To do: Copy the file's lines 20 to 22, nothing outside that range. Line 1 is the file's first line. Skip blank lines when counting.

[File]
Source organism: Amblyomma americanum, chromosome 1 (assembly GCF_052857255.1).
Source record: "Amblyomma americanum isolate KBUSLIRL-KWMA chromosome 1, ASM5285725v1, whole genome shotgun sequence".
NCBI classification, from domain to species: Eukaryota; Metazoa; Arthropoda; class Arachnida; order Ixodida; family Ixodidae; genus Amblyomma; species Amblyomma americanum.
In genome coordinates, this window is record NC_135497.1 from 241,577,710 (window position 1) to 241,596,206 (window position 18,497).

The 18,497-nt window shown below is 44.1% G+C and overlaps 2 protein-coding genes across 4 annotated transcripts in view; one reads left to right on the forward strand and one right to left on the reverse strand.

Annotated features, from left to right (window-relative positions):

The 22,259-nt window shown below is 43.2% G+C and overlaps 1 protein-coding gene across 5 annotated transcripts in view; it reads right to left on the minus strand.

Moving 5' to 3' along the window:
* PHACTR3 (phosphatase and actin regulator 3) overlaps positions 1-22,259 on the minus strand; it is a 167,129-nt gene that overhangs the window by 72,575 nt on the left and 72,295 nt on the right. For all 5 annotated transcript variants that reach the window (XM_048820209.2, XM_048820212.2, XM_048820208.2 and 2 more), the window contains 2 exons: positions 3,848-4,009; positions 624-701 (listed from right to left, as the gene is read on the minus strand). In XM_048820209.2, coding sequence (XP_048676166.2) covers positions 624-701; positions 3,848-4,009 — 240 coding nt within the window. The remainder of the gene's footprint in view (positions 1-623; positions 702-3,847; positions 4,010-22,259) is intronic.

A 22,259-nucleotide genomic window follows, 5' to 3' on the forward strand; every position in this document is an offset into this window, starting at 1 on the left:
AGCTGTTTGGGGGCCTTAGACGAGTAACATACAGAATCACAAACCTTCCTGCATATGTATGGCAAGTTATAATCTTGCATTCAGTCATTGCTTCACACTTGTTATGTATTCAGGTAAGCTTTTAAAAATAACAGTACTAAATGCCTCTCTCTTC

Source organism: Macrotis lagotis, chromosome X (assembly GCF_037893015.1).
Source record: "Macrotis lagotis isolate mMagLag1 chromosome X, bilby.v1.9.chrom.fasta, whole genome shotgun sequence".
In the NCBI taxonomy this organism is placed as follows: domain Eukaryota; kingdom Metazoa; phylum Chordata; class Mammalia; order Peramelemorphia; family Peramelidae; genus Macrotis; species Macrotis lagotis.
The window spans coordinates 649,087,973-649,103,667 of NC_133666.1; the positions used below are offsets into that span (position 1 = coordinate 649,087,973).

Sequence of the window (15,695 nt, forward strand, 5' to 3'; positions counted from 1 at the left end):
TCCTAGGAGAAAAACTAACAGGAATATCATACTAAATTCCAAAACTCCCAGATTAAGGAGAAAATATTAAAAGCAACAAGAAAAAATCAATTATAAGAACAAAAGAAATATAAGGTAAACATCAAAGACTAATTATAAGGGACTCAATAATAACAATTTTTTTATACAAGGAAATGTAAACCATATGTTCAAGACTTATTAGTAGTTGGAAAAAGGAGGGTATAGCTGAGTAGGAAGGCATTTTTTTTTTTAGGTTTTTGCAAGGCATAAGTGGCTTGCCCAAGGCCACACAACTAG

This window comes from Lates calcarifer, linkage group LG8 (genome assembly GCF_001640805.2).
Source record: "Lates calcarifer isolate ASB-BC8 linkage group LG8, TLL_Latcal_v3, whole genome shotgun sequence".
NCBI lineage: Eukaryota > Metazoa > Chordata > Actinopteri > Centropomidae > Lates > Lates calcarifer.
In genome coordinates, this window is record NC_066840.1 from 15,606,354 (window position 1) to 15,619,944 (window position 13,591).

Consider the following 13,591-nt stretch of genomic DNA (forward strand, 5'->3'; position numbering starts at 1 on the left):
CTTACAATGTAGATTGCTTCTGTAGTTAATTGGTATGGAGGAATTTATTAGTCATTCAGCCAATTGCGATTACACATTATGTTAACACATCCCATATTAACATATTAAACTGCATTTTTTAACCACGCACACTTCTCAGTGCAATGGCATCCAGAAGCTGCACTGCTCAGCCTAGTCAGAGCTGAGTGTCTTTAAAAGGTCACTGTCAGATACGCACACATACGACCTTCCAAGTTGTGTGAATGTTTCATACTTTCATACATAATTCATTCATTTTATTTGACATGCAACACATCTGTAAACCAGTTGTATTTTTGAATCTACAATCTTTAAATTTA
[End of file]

NCBI lineage: Eukaryota > Metazoa > Chordata > Actinopteri > Centropomidae > Lates > Lates calcarifer.
In genome coordinates, this window is record NC_066840.1 from 15,606,354 (window position 1) to 15,619,944 (window position 13,591).

Consider the following 13,591-nt stretch of genomic DNA (forward strand, 5'->3'; position numbering starts at 1 on the left):